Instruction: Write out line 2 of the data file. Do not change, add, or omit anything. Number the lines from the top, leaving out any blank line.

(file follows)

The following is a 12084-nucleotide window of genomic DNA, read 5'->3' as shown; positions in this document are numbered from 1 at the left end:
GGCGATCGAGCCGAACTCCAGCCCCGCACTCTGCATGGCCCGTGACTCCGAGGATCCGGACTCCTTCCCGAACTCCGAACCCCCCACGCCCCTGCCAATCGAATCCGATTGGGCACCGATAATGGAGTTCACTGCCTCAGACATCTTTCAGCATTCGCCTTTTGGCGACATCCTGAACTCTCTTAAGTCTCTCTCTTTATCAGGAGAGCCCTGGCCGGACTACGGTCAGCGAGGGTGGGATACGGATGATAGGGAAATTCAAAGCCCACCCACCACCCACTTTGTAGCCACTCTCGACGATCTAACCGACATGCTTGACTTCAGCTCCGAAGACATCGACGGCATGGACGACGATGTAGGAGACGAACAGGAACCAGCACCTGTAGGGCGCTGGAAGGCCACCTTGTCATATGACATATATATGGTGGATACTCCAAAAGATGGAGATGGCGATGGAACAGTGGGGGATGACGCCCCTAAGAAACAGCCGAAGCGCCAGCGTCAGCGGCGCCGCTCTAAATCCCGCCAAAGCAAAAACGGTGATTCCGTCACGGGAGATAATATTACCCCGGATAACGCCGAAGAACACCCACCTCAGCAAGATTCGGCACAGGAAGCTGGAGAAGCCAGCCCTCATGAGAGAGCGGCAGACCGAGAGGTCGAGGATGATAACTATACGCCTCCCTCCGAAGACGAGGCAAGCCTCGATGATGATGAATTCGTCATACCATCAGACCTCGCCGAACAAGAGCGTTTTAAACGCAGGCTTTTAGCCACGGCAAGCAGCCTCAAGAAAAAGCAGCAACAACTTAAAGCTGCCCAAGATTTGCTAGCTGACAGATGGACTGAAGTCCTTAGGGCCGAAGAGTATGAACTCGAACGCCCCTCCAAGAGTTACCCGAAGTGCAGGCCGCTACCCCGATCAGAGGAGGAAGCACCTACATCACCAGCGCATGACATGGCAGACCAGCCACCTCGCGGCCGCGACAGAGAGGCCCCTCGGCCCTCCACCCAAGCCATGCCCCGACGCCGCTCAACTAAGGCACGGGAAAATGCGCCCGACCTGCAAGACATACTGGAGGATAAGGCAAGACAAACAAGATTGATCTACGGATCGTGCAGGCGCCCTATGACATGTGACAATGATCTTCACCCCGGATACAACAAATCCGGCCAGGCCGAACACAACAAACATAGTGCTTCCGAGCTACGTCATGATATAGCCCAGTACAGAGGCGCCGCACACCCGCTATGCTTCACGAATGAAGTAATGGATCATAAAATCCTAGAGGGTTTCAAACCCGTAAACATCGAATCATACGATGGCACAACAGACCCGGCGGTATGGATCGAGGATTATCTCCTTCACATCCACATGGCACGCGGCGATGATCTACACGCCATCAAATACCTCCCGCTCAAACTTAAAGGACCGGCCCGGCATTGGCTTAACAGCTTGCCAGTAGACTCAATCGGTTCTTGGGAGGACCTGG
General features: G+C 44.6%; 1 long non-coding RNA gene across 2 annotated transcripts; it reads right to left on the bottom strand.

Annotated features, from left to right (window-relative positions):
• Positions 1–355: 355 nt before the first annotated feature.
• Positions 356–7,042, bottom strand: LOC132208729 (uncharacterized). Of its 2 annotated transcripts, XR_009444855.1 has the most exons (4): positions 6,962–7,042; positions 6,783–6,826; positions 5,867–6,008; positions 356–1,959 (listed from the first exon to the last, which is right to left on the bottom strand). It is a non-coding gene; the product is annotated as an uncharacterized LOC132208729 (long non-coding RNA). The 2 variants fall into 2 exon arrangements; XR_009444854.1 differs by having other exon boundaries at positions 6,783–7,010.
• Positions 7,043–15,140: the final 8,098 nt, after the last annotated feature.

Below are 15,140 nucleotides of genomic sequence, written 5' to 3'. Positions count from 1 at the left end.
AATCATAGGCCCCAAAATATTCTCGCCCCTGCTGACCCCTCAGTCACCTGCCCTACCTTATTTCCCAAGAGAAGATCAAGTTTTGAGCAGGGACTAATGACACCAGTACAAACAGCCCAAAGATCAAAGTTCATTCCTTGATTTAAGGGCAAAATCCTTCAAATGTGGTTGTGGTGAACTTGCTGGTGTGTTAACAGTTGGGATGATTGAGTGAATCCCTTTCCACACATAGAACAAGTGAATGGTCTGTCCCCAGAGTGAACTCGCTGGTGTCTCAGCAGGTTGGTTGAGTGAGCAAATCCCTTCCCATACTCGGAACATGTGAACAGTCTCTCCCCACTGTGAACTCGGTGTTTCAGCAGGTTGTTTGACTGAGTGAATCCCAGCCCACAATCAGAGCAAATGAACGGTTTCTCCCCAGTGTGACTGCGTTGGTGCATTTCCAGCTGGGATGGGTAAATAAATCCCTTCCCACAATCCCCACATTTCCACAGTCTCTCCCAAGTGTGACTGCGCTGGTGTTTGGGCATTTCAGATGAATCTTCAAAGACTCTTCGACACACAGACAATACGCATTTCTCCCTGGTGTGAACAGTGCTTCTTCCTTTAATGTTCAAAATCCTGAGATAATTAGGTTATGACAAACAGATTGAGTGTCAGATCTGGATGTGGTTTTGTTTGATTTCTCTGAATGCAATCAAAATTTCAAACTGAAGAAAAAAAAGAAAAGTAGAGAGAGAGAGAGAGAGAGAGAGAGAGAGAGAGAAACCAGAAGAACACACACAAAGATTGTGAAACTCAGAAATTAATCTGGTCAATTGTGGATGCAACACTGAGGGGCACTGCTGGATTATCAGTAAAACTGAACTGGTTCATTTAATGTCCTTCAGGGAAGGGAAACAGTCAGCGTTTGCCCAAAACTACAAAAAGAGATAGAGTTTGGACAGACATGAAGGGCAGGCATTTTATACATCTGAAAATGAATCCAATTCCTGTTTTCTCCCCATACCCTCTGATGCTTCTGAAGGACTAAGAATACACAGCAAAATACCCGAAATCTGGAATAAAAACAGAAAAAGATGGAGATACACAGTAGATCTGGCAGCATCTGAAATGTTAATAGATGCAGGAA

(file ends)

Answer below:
GGCGATCGAGCCGAACTCCAGCCCCGCACTCTGCATGGCCCGTGACTCCGAGGATCCGGACTCCTTCCCGAACTCCGAACCCCCCACGCCCCTGCCAATCGAATCCGATTGGGCACCGATAATGGAGTTCACTGCCTCAGACATCTTTCAGCATTCGCCTTTTGGCGACATCCTGAACTCTCTTAAGTCTCTCTCTTTATCAGGAGAGCCCTGGCCGGACTACGGTCAGCGAGGGTGGGATACGGATGATAGGGAAATTCAAAGCCCACCCACCACCCACTTTGTAGCCACTCTCGACGATCTAACCGACATGCTTGACTTCAGCTCCGAAGACATCGACGGCATGGACGACGATGTAGGAGACGAACAGGAACCAGCACCTGTAGGGCGCTGGAAGGCCACCTTGTCATATGACATATATATGGTGGATACTCCAAAAGATGGAGATGGCGATGGAACAGTGGGGGATGACGCCCCTAAGAAACAGCCGAAGCGCCAGCGTCAGCGGCGCCGCTCTAAATCCCGCCAAAGCAAAAACGGTGATTCCGTCACGGGAGATAATATTACCCCGGATAACGCCGAAGAACACCCACCTCAGCAAGATTCGGCACAGGAAGCTGGAGAAGCCAGCCCTCATGAGAGAGCGGCAGACCGAGAGGTCGAGGATGATAACTATACGCCTCCCTCCGAAGACGAGGCAAGCCTCGATGATGATGAATTCGTCATACCATCAGACCTCGCCGAACAAGAGCGTTTTAAACGCAGGCTTTTAGCCACGGCAAGCAGCCTCAAGAAAAAGCAGCAACAACTTAAAGCTGCCCAAGATTTGCTAGCTGACAGATGGACTGAAGTCCTTAGGGCCGAAGAGTATGAACTCGAACGCCCCTCCAAGAGTTACCCGAAGTGCAGGCCGCTACCCCGATCAGAGGAGGAAGCACCTACATCACCAGCGCATGACATGGCAGACCAGCCACCTCGCGGCCGCGACAGAGAGGCCCCTCGGCCCTCCACCCAAGCCATGCCCCGACGCCGCTCAACTAAGGCACGGGAAAATGCGCCCGACCTGCAAGACATACTGGAGGATAAGGCAAGACAAACAAGATTGATCTACGGATCGTGCAGGCGCCCTATGACATGTGACAATGATCTTCACCCCGGATACAACAAATCCGGCCAGGCCGAACACAACAAACATAGTGCTTCCGAGCTACGTCATGATATAGCCCAGTACAGAGGCGCCGCACACCCGCTATGCTTCACGAATGAAGTAATGGATCATAAAATCCTAGAGGGTTTCAAACCCGTAAACATCGAATCATACGATGGCACAACAGACCCGGCGGTATGGATCGAGGATTATCTCCTTCACATCCACATGGCACGCGGCGATGATCTACACGCCATCAAATACCTCCCGCTCAAACTTAAAGGACCGGCCCGGCATTGGCTTAACAGCTTGCCAGTAGACTCAATCGGTTCTTGGGAGGACCTGG